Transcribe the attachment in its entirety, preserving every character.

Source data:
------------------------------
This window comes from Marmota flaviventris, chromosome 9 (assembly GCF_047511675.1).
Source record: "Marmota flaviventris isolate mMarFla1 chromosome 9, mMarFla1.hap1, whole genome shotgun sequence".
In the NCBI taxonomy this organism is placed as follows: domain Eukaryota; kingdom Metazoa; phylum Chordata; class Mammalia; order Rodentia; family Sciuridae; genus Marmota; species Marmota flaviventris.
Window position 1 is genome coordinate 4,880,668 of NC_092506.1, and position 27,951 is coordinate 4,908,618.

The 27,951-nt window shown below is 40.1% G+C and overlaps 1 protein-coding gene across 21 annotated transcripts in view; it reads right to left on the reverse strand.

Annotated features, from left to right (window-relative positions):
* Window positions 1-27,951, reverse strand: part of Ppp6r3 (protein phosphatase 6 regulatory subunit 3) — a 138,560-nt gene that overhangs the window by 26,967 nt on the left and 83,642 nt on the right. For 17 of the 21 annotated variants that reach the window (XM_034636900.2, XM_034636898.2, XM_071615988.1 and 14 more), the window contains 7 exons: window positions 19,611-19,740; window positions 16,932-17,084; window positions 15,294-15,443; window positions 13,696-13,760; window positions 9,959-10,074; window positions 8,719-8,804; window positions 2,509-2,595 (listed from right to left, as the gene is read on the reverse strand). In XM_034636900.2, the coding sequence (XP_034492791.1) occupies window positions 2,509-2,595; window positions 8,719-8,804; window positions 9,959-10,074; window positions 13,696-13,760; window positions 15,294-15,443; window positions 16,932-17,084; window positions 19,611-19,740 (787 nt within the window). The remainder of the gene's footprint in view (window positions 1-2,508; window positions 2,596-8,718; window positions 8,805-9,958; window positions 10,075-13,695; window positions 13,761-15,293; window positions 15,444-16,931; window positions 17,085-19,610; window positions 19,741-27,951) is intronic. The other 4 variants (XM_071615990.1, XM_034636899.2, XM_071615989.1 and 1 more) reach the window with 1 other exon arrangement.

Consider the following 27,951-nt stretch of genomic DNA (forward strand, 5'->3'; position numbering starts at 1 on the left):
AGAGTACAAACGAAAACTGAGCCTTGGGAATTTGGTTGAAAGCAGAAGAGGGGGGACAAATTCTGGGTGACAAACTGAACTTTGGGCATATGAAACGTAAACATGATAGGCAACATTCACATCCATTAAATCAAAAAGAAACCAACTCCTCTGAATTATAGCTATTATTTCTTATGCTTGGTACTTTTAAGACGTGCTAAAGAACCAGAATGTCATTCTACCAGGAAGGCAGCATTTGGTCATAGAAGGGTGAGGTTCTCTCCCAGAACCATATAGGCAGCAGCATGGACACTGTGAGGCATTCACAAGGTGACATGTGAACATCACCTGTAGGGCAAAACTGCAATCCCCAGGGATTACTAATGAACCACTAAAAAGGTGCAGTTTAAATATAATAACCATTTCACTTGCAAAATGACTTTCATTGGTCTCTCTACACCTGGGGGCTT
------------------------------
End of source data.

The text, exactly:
This window comes from Marmota flaviventris, chromosome 9 (assembly GCF_047511675.1).
Source record: "Marmota flaviventris isolate mMarFla1 chromosome 9, mMarFla1.hap1, whole genome shotgun sequence".
In the NCBI taxonomy this organism is placed as follows: domain Eukaryota; kingdom Metazoa; phylum Chordata; class Mammalia; order Rodentia; family Sciuridae; genus Marmota; species Marmota flaviventris.
Window position 1 is genome coordinate 4,880,668 of NC_092506.1, and position 27,951 is coordinate 4,908,618.

The 27,951-nt window shown below is 40.1% G+C and overlaps 1 protein-coding gene across 21 annotated transcripts in view; it reads right to left on the reverse strand.

Annotated features, from left to right (window-relative positions):
* Window positions 1-27,951, reverse strand: part of Ppp6r3 (protein phosphatase 6 regulatory subunit 3) — a 138,560-nt gene that overhangs the window by 26,967 nt on the left and 83,642 nt on the right. For 17 of the 21 annotated variants that reach the window (XM_034636900.2, XM_034636898.2, XM_071615988.1 and 14 more), the window contains 7 exons: window positions 19,611-19,740; window positions 16,932-17,084; window positions 15,294-15,443; window positions 13,696-13,760; window positions 9,959-10,074; window positions 8,719-8,804; window positions 2,509-2,595 (listed from right to left, as the gene is read on the reverse strand). In XM_034636900.2, the coding sequence (XP_034492791.1) occupies window positions 2,509-2,595; window positions 8,719-8,804; window positions 9,959-10,074; window positions 13,696-13,760; window positions 15,294-15,443; window positions 16,932-17,084; window positions 19,611-19,740 (787 nt within the window). The remainder of the gene's footprint in view (window positions 1-2,508; window positions 2,596-8,718; window positions 8,805-9,958; window positions 10,075-13,695; window positions 13,761-15,293; window positions 15,444-16,931; window positions 17,085-19,610; window positions 19,741-27,951) is intronic. The other 4 variants (XM_071615990.1, XM_034636899.2, XM_071615989.1 and 1 more) reach the window with 1 other exon arrangement.

Consider the following 27,951-nt stretch of genomic DNA (forward strand, 5'->3'; position numbering starts at 1 on the left):
AGAGTACAAACGAAAACTGAGCCTTGGGAATTTGGTTGAAAGCAGAAGAGGGGGGACAAATTCTGGGTGACAAACTGAACTTTGGGCATATGAAACGTAAACATGATAGGCAACATTCACATCCATTAAATCAAAAAGAAACCAACTCCTCTGAATTATAGCTATTATTTCTTATGCTTGGTACTTTTAAGACGTGCTAAAGAACCAGAATGTCATTCTACCAGGAAGGCAGCATTTGGTCATAGAAGGGTGAGGTTCTCTCCCAGAACCATATAGGCAGCAGCATGGACACTGTGAGGCATTCACAAGGTGACATGTGAACATCACCTGTAGGGCAAAACTGCAATCCCCAGGGATTACTAATGAACCACTAAAAAGGTGCAGTTTAAATATAATAACCATTTCACTTGCAAAATGACTTTCATTGGTCTCTCTACACCTGGGGGCTT